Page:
The use of wheel sensors having electrical switches is shown in FIGS. 8 and 9. This wheel sensor determines when the vehicle has moved along the track to the desired position for the wash to begin. A treadleplate is depressed against the bias of a counter weight and a switch is closed sending a signal to a control system. The treadleplate extends laterally of the wheel line of travel. Information as to the relative lateral position of the wheel is not possible from this wheel sensor.

A wheel sensor in U.S. Pat. No. 4,178,948 determines the length of time a spray head will operate based on the duration of time the wheel is on the treadleplate which is determined by the width of the treadleplate. No information is provided as to the lateral positioning of the wheel or car side.

Thus, what is needed is a vehicle sizing sensor that will accurately and reliably determine the location of the vehicle sides such that a spray head can move along the sides with a uniform predetermined spacing.

SUMMARY OF THE INVENTION

A wheel sensor assembly is placed in both wheel tracks and includes a series of laterally spaced apart treadleplates which when depressed operate mercury switches connected to a programmable controller which will cause the spray head to be moved to a predetermined distance from the vehicle side. Each treadleplate has a switch but the outermost plate which is depressed by the vehicle wheel is the critical one in determining the location of the wheel and thus the vehicle side.

The spray head is mounted on a trolley movable across the vehicle on a support frame which includes two sets of proximity targets, one for the left side and one for the right side. A proximity switch in response to a signal from the programmable controller will locate the spray head opposite the target corresponding to the same numbered treadleplate thereby assuring reliable and accurate positioning of the spray head relative to the side of the vehicle.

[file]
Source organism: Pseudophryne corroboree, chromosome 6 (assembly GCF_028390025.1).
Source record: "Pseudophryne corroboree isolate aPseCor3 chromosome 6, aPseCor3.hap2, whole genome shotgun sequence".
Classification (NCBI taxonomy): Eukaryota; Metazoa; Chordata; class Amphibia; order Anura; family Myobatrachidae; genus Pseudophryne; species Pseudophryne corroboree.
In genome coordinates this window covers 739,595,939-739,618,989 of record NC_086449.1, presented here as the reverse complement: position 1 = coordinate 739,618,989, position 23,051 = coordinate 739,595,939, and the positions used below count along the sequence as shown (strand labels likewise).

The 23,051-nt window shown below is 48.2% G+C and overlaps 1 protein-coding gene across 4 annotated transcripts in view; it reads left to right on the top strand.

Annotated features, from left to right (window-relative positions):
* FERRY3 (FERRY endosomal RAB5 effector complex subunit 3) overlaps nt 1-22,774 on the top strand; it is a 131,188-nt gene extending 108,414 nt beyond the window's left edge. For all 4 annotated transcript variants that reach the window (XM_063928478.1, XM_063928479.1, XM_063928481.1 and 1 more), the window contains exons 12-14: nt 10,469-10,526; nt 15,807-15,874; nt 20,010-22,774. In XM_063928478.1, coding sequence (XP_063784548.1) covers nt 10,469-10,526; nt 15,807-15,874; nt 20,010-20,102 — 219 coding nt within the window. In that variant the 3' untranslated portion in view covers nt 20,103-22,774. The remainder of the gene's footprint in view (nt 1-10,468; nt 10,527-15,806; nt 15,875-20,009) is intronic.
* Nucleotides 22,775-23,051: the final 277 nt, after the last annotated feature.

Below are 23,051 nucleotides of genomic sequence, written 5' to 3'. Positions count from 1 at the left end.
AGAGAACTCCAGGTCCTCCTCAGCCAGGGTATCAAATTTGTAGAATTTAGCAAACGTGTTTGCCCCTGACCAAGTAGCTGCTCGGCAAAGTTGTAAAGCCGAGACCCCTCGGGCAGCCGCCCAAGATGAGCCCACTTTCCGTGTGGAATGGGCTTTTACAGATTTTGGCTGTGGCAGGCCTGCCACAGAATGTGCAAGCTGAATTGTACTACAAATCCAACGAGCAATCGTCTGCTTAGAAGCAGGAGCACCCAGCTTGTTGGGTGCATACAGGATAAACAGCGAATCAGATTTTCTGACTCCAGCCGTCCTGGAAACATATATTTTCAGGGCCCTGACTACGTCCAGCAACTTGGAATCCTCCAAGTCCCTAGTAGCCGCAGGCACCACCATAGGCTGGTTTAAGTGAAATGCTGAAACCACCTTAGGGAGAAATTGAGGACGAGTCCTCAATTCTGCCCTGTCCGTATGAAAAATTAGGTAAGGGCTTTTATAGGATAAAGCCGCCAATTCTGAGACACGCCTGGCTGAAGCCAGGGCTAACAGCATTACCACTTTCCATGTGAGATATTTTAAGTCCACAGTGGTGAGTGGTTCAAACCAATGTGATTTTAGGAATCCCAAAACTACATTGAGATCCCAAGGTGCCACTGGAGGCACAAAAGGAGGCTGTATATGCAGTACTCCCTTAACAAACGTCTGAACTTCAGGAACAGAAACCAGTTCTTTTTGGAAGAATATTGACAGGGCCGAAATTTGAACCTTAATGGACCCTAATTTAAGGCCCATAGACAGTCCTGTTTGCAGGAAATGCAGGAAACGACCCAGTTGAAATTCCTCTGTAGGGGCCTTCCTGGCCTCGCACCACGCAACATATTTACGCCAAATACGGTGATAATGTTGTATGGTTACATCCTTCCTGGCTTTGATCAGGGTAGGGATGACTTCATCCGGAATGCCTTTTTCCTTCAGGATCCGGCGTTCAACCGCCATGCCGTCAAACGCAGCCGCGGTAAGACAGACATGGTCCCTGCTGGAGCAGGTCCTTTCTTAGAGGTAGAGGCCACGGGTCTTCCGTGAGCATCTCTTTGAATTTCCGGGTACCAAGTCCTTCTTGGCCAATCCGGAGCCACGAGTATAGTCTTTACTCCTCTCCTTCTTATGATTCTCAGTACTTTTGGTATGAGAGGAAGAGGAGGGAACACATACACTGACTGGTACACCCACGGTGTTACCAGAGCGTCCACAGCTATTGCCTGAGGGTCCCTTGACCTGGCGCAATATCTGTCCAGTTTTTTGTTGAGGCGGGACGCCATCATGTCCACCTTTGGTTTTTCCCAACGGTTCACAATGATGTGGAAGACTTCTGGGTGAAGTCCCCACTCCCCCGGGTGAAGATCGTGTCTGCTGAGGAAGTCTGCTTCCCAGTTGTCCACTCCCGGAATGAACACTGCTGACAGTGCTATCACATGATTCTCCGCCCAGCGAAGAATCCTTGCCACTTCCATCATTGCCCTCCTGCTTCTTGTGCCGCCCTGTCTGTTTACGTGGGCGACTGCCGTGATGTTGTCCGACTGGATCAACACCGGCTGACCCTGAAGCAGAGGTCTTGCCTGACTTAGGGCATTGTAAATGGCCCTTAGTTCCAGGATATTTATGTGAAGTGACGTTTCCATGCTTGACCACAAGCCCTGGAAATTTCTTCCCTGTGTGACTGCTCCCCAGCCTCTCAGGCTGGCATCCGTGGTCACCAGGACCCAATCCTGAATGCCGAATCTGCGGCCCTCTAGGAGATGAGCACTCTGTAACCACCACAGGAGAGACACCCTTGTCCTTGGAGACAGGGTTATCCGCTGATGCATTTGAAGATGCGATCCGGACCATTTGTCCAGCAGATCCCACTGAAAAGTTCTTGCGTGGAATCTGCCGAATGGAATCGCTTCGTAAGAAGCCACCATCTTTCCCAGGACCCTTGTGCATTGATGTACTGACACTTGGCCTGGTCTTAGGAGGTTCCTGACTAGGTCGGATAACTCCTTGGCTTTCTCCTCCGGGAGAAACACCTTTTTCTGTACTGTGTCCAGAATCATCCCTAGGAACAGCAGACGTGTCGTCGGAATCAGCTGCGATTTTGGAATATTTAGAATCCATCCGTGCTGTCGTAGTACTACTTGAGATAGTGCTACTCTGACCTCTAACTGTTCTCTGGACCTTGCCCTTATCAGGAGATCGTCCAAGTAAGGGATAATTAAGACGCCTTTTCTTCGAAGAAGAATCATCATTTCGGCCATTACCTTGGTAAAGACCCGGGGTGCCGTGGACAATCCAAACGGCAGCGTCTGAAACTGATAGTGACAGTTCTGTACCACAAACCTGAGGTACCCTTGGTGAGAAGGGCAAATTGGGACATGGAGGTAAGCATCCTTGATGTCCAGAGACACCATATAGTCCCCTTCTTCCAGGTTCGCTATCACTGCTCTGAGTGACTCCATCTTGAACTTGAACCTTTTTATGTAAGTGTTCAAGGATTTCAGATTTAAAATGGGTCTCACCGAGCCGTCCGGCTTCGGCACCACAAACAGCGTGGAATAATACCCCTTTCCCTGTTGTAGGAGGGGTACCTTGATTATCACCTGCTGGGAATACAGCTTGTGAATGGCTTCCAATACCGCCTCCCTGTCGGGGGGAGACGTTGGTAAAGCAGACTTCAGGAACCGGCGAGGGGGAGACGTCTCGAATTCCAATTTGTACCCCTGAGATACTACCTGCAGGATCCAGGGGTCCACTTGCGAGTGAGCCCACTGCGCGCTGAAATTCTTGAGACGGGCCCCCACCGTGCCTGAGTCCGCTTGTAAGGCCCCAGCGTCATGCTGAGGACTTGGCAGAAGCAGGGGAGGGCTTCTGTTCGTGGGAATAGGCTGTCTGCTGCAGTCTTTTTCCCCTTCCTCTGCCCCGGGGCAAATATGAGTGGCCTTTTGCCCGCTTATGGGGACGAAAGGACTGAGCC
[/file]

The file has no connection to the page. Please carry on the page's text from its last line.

It is understood that the wheel sensor system may be utilized in connection with any vehicular treatment process and is not limited to car washing. Other examples would include painting, buffing, drying and washing with brushes.

The length of the longitudinally extending treadleplates is on the order of 20 inches and is such that the driver has adequate time to stop before moving off the plates. A signaling light will come on telling the driver to stop. The prior art transverse treadleplate of FIGS. 5 and 6 would require a barrier since the wheel is on the plate for a very short time allowing minimal time for the driver to stop.

DESCRIPTION OF THE DRAWINGS

FIG. 1 is a perspective view of a car wash utilizing the wheel position sensor of this invention.

FIG. 2 is a top plan view thereof.

FIG. 3 is a cross sectional view of the wheel sensor assembly taken along line 3--3 in FIG. 2.

FIG. 4 is a fragmentary top plan view of the wheel sensor assembly.

FIG. 5 is an enlarged fragmentary perspective view of a single treadleplate.

FIG. 6 is a cross sectional view taken along line 6--6 in FIG. 5.

FIG. 7 is a cross sectional view taken along line 7--7 in FIG. 1 showing the proximity switch and left and right proximity targets.